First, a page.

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Sunday, November 05, 2006

American Inequality: The Role of Technology and Government

James Galbraith and Travis Hale look at the distribution of income on a county by county basis and find that geographic income inequality tracks the NASDAQ to a "remarkable degree." But there is another factor as well. Counties with defense related industry "went from rich to richer" indicating that "[g]overnment contracts ... have been the one major source of regional enrichment and redistribution under Bush." This is from Economist's Voice:

American Inequality: From IT Bust to Big Government Boom, by James K. Galbraith and J. Travis Hale, Economists’ Voice: The American economy is not a monolith, but a kaleidoscope. Things change, and so does the geographic distribution of income. Some counties prosper, others suffer; much depends on the rise and fall of crops, oil, steel and computers—and on where those activities are found.

For roughly a quarter century, between 1974 and 2000, income inequality between counties rose steadily, and in the last years of the century certain high-technology counties, notably in Northern California, grew exceptionally rich. In 2000 the trend reversed, and county incomes began to converge.

It might be tempting to credit the Bush Administration with a benign reversal of what had been a disturbing trend. We doubt this interpretation. Instead, for good or ill, geographic inequality in America tracks the NASDAQ, to a remarkable degree.

And yet, under Bush, some counties have defied the convergence trend. Which ones are these? While incomes in Silicon Valley deflated, the counties around Washington D.C. and several other defense-based locations went from rich to richer. Government contracts, in short, have been the one major source of regional enrichment and redistribution under Bush, with the nation’s capital region being the one big winner.

Overall Trends in County Income Inequality

Over the past three decades, income inequality between counties has risen considerably. Compared to each other and to the national average, the rich counties are richer and the poorest counties are poorer than they were a generation back. This trend is seen in the upward rise of the solid line in Figure 1, which gives Theil’s T statistic as a measure of income inequality between counties. Details of the calculation are [here]. . Since 2000, this form of income inequality has fallen. Put differently, the county you live in now matters less to your income than it did six years ago.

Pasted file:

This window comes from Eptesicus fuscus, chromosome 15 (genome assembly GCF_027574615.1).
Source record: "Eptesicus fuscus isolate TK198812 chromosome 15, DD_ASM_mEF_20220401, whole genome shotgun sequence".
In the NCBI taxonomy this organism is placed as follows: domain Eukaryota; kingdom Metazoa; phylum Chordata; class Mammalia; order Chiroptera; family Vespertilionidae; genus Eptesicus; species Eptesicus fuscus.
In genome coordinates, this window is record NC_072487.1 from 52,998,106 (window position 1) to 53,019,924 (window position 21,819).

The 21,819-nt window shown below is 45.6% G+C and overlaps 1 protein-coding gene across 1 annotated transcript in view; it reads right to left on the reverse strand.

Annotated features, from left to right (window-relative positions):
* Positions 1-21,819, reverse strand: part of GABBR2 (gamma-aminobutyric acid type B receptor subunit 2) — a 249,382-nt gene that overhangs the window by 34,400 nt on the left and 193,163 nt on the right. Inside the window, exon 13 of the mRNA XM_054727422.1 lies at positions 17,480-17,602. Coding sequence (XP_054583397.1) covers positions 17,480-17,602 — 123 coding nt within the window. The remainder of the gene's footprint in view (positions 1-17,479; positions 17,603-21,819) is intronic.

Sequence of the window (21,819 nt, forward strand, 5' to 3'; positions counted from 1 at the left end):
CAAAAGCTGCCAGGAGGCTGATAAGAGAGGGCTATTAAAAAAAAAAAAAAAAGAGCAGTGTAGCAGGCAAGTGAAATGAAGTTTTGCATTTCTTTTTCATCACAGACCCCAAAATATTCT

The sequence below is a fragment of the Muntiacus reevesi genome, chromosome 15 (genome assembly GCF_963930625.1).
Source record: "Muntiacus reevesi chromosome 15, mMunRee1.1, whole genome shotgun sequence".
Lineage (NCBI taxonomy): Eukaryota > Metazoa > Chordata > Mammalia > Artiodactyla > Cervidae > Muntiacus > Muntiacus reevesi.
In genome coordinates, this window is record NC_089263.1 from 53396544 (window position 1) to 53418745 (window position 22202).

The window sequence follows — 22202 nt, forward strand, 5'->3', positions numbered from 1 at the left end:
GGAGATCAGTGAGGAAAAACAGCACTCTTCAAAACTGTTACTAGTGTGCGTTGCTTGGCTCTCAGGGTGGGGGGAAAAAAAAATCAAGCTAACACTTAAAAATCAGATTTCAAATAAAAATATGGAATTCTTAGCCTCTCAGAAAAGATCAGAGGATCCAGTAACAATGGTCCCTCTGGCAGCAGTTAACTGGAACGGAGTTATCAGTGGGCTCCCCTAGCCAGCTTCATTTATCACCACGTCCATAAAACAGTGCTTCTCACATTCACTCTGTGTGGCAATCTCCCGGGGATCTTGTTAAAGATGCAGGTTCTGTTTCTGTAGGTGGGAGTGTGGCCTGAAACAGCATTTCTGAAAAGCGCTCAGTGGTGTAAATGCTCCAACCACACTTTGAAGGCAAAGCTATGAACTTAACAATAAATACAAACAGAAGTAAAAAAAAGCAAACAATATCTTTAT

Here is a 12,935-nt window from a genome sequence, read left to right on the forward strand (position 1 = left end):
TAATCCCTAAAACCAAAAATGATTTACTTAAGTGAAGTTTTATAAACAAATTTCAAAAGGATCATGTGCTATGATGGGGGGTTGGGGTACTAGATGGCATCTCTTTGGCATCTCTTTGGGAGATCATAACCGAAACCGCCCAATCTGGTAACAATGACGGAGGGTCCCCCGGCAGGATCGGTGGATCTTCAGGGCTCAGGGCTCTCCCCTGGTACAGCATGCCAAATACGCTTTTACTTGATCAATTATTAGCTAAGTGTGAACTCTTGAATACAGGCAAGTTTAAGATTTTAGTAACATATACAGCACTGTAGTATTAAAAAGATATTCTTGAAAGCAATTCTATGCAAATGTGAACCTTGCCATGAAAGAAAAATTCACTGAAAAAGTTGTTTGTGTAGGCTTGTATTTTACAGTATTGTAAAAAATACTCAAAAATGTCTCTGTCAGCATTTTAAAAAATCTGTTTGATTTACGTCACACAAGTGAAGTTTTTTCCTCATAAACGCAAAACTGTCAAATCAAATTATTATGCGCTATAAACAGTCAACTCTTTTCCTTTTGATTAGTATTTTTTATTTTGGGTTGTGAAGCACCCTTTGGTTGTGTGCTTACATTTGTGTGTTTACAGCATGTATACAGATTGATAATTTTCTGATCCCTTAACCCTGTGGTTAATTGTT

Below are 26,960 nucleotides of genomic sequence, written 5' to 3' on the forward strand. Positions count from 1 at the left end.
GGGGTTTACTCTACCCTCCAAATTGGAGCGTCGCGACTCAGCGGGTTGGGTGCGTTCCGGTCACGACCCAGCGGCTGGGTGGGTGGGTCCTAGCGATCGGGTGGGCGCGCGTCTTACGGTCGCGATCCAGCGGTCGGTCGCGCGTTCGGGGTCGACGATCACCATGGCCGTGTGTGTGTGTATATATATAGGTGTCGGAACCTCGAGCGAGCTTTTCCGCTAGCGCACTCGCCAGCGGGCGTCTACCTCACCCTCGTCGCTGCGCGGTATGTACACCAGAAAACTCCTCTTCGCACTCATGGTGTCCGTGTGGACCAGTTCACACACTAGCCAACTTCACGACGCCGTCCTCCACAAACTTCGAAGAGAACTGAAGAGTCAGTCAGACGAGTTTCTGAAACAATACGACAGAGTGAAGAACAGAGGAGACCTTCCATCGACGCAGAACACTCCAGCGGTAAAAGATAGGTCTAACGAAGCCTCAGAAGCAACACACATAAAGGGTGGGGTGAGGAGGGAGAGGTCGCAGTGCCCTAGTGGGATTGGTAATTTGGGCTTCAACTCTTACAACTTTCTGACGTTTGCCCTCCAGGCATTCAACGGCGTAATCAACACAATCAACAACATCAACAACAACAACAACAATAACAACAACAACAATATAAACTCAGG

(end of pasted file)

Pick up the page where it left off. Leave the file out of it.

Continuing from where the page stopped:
Click to enlarge

Interestingly, this form of inequality tracks the fortunes of high technology quite well. ... Figure 1 shows the natural logarithm of the NASDAQ Composite, average monthly closings, 1971-2004, as compared to the between-counties income inequality index. The correlation is .955 and one is put in mind of Thoreau’s remark that some circumstantial evidence is quite strong, “as when you find a trout in the milk.”

Winners and Losers in the Bush Administration Through 2004

Between 2000 and 2004, in the wake of the of the IT bust, aggregate between-county income inequality declined, and income inequality measured between individuals remained roughly constant. Not every county converged toward the average, however. Table 1 lists the ten counties with the largest decreases and the ten with the largest increases in their Theil elements from 2000 to 2004. A county’s Theil element in any given year may be positive or negative. If the county’s average income is greater than the national average, the element will be positive, otherwise zero (if income equals the average), or negative (if income falls below the average). We interpret an increase in an already positive Theil element as being an indication that a rich county has gotten richer relative to the average.

Both the winners and losers in Table 1 tell a story; that of the losers will probably surprise no one. The left side of Table 1 has a distinctly technological flavor. Eight of these ten counties host at least one firm listed on the CNET Tech Index, and 51 of the 80 index firms are located in the 50 counties with the largest negative Theil element changes over this period. Thus the losing counties in the 21st century largely reflect the IT slide that has been so widely reported. The right side of Table 1 contains some news: it shows the counties with the most significant relative income growth from 2000 to 2004. So, what links these winning counties together?